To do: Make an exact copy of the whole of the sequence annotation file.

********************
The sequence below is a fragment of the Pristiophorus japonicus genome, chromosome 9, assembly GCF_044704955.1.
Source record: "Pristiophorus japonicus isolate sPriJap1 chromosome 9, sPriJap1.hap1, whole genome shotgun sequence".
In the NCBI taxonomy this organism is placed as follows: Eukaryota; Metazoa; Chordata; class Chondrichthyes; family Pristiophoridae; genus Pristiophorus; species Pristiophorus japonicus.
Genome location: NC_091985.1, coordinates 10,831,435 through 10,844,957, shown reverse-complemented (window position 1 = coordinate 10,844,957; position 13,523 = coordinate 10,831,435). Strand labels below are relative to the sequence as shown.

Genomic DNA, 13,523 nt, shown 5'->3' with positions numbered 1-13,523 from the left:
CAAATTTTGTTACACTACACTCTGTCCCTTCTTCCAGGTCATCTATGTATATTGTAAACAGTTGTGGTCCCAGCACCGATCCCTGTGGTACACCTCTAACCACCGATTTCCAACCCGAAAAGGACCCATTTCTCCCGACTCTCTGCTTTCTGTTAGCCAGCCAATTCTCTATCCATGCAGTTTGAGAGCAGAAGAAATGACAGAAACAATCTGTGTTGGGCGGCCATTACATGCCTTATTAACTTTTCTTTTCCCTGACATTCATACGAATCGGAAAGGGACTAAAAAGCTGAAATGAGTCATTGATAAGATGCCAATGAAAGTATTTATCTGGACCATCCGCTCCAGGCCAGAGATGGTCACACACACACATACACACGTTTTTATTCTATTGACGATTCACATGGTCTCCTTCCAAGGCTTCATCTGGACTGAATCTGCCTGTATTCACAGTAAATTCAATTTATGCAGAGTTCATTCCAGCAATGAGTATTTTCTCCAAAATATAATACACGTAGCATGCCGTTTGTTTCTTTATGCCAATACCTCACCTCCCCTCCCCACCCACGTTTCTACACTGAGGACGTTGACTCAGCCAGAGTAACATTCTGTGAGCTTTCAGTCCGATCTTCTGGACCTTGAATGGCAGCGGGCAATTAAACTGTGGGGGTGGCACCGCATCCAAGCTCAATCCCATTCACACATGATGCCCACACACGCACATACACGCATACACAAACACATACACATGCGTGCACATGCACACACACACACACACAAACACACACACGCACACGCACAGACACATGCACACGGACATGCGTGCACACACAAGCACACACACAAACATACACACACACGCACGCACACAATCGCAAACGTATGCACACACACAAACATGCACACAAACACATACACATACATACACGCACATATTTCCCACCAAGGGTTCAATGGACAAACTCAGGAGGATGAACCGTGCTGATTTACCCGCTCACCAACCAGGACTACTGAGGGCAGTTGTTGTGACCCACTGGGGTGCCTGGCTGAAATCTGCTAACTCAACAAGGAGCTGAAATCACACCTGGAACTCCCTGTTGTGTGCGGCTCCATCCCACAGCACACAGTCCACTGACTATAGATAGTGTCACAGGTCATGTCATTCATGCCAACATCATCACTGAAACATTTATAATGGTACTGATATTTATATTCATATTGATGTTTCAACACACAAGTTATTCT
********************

The sequence below is a fragment of the Pristiophorus japonicus genome, chromosome 9, assembly GCF_044704955.1.
Source record: "Pristiophorus japonicus isolate sPriJap1 chromosome 9, sPriJap1.hap1, whole genome shotgun sequence".
In the NCBI taxonomy this organism is placed as follows: Eukaryota; Metazoa; Chordata; class Chondrichthyes; family Pristiophoridae; genus Pristiophorus; species Pristiophorus japonicus.
Genome location: NC_091985.1, coordinates 10,831,435 through 10,844,957, shown reverse-complemented (window position 1 = coordinate 10,844,957; position 13,523 = coordinate 10,831,435). Strand labels below are relative to the sequence as shown.

Genomic DNA, 13,523 nt, shown 5'->3' with positions numbered 1-13,523 from the left:
CAAATTTTGTTACACTACACTCTGTCCCTTCTTCCAGGTCATCTATGTATATTGTAAACAGTTGTGGTCCCAGCACCGATCCCTGTGGTACACCTCTAACCACCGATTTCCAACCCGAAAAGGACCCATTTCTCCCGACTCTCTGCTTTCTGTTAGCCAGCCAATTCTCTATCCATGCAGTTTGAGAGCAGAAGAAATGACAGAAACAATCTGTGTTGGGCGGCCATTACATGCCTTATTAACTTTTCTTTTCCCTGACATTCATACGAATCGGAAAGGGACTAAAAAGCTGAAATGAGTCATTGATAAGATGCCAATGAAAGTATTTATCTGGACCATCCGCTCCAGGCCAGAGATGGTCACACACACACATACACACGTTTTTATTCTATTGACGATTCACATGGTCTCCTTCCAAGGCTTCATCTGGACTGAATCTGCCTGTATTCACAGTAAATTCAATTTATGCAGAGTTCATTCCAGCAATGAGTATTTTCTCCAAAATATAATACACGTAGCATGCCGTTTGTTTCTTTATGCCAATACCTCACCTCCCCTCCCCACCCACGTTTCTACACTGAGGACGTTGACTCAGCCAGAGTAACATTCTGTGAGCTTTCAGTCCGATCTTCTGGACCTTGAATGGCAGCGGGCAATTAAACTGTGGGGGTGGCACCGCATCCAAGCTCAATCCCATTCACACATGATGCCCACACACGCACATACACGCATACACAAACACATACACATGCGTGCACATGCACACACACACACACACAAACACACACACGCACACGCACAGACACATGCACACGGACATGCGTGCACACACAAGCACACACACAAACATACACACACACGCACGCACACAATCGCAAACGTATGCACACACACAAACATGCACACAAACACATACACATACATACACGCACATATTTCCCACCAAGGGTTCAATGGACAAACTCAGGAGGATGAACCGTGCTGATTTACCCGCTCACCAACCAGGACTACTGAGGGCAGTTGTTGTGACCCACTGGGGTGCCTGGCTGAAATCTGCTAACTCAACAAGGAGCTGAAATCACACCTGGAACTCCCTGTTGTGTGCGGCTCCATCCCACAGCACACAGTCCACTGACTATAGATAGTGTCACAGGTCATGTCATTCATGCCAACATCATCACTGAAACATTTATAATGGTACTGATATTTATATTCATATTGATGTTTCAACACACAAGTTATTCT